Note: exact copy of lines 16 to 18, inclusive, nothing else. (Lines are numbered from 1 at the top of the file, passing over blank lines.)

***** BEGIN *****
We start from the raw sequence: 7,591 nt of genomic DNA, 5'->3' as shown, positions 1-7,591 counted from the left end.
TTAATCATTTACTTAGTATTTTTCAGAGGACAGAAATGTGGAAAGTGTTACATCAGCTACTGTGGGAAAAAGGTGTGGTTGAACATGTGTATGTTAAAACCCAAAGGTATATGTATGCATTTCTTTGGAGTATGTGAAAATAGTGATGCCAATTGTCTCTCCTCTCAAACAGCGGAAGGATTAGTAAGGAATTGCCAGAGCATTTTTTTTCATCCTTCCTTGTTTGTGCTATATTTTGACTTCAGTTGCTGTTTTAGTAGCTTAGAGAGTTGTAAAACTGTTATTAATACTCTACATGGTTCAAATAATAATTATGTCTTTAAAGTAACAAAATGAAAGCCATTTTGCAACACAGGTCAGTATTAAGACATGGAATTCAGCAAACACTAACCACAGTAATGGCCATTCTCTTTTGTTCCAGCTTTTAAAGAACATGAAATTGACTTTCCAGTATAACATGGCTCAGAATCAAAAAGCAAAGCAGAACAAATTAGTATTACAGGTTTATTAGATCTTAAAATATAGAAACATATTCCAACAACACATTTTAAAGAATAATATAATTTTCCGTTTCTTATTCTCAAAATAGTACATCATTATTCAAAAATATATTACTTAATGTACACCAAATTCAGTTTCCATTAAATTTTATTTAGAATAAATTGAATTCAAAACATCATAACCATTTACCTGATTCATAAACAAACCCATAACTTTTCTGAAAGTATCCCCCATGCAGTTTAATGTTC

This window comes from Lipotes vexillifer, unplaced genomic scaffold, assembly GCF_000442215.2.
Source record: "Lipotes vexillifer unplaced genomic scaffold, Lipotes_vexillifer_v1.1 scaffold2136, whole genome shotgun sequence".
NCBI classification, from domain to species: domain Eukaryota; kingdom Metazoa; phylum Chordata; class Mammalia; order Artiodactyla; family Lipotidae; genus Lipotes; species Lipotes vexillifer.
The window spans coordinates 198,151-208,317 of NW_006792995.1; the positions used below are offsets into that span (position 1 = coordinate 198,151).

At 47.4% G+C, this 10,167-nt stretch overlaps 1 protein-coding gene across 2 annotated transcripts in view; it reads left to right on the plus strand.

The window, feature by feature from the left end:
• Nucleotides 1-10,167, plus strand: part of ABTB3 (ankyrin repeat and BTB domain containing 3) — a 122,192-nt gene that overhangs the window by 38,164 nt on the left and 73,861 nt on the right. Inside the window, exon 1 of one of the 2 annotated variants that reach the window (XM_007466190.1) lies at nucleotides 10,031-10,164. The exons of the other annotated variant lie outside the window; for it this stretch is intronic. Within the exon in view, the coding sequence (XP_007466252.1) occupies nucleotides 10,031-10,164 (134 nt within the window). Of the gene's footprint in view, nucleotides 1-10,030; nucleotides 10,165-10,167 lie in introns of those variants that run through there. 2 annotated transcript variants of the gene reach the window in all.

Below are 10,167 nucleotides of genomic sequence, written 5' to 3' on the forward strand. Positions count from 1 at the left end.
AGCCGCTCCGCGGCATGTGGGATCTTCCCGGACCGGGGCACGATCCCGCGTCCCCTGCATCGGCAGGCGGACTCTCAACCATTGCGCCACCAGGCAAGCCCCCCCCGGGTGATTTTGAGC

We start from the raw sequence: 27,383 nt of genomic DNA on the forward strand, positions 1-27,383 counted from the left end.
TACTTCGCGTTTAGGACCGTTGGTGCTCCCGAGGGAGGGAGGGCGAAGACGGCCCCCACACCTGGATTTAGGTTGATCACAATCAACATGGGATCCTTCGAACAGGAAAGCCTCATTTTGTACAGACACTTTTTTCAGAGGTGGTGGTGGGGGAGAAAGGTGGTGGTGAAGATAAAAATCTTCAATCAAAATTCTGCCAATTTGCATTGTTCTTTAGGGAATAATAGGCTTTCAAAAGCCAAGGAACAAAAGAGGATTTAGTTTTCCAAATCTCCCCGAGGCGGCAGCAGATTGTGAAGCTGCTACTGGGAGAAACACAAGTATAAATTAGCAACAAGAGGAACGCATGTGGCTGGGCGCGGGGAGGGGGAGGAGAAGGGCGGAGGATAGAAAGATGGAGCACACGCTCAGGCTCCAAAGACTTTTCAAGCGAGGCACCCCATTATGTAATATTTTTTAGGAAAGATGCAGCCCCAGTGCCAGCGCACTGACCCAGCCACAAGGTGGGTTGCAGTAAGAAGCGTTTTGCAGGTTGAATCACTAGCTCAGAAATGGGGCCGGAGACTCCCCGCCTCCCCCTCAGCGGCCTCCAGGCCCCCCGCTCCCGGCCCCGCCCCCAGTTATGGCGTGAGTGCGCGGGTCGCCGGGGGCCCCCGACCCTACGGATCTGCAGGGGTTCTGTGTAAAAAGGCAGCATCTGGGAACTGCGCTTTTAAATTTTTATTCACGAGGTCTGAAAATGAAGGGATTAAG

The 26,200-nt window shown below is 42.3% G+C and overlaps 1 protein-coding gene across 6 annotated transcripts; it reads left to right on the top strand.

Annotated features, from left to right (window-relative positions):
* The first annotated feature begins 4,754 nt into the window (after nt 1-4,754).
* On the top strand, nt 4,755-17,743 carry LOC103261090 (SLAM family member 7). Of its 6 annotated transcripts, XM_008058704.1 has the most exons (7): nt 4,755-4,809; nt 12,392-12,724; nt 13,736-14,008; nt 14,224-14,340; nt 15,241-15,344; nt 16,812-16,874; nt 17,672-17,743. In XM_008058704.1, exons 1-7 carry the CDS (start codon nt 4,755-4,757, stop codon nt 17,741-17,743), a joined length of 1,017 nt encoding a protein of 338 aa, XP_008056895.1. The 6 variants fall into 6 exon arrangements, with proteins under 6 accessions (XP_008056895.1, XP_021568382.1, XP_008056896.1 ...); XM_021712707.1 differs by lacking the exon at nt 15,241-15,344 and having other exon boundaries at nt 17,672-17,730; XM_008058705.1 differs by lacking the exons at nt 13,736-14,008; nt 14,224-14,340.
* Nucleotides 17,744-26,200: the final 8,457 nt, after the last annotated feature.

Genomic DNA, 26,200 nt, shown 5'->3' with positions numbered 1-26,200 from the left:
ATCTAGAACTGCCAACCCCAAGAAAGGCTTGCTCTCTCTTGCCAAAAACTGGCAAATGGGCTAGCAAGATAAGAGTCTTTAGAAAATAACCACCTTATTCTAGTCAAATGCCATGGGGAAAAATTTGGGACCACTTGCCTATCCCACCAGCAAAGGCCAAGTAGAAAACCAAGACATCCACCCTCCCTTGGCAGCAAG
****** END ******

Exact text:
* The first annotated feature begins 4,754 nt into the window (after nt 1-4,754).
* On the top strand, nt 4,755-17,743 carry LOC103261090 (SLAM family member 7). Of its 6 annotated transcripts, XM_008058704.1 has the most exons (7): nt 4,755-4,809; nt 12,392-12,724; nt 13,736-14,008; nt 14,224-14,340; nt 15,241-15,344; nt 16,812-16,874; nt 17,672-17,743. In XM_008058704.1, exons 1-7 carry the CDS (start codon nt 4,755-4,757, stop codon nt 17,741-17,743), a joined length of 1,017 nt encoding a protein of 338 aa, XP_008056895.1. The 6 variants fall into 6 exon arrangements, with proteins under 6 accessions (XP_008056895.1, XP_021568382.1, XP_008056896.1 ...); XM_021712707.1 differs by lacking the exon at nt 15,241-15,344 and having other exon boundaries at nt 17,672-17,730; XM_008058705.1 differs by lacking the exons at nt 13,736-14,008; nt 14,224-14,340.
* Nucleotides 17,744-26,200: the final 8,457 nt, after the last annotated feature.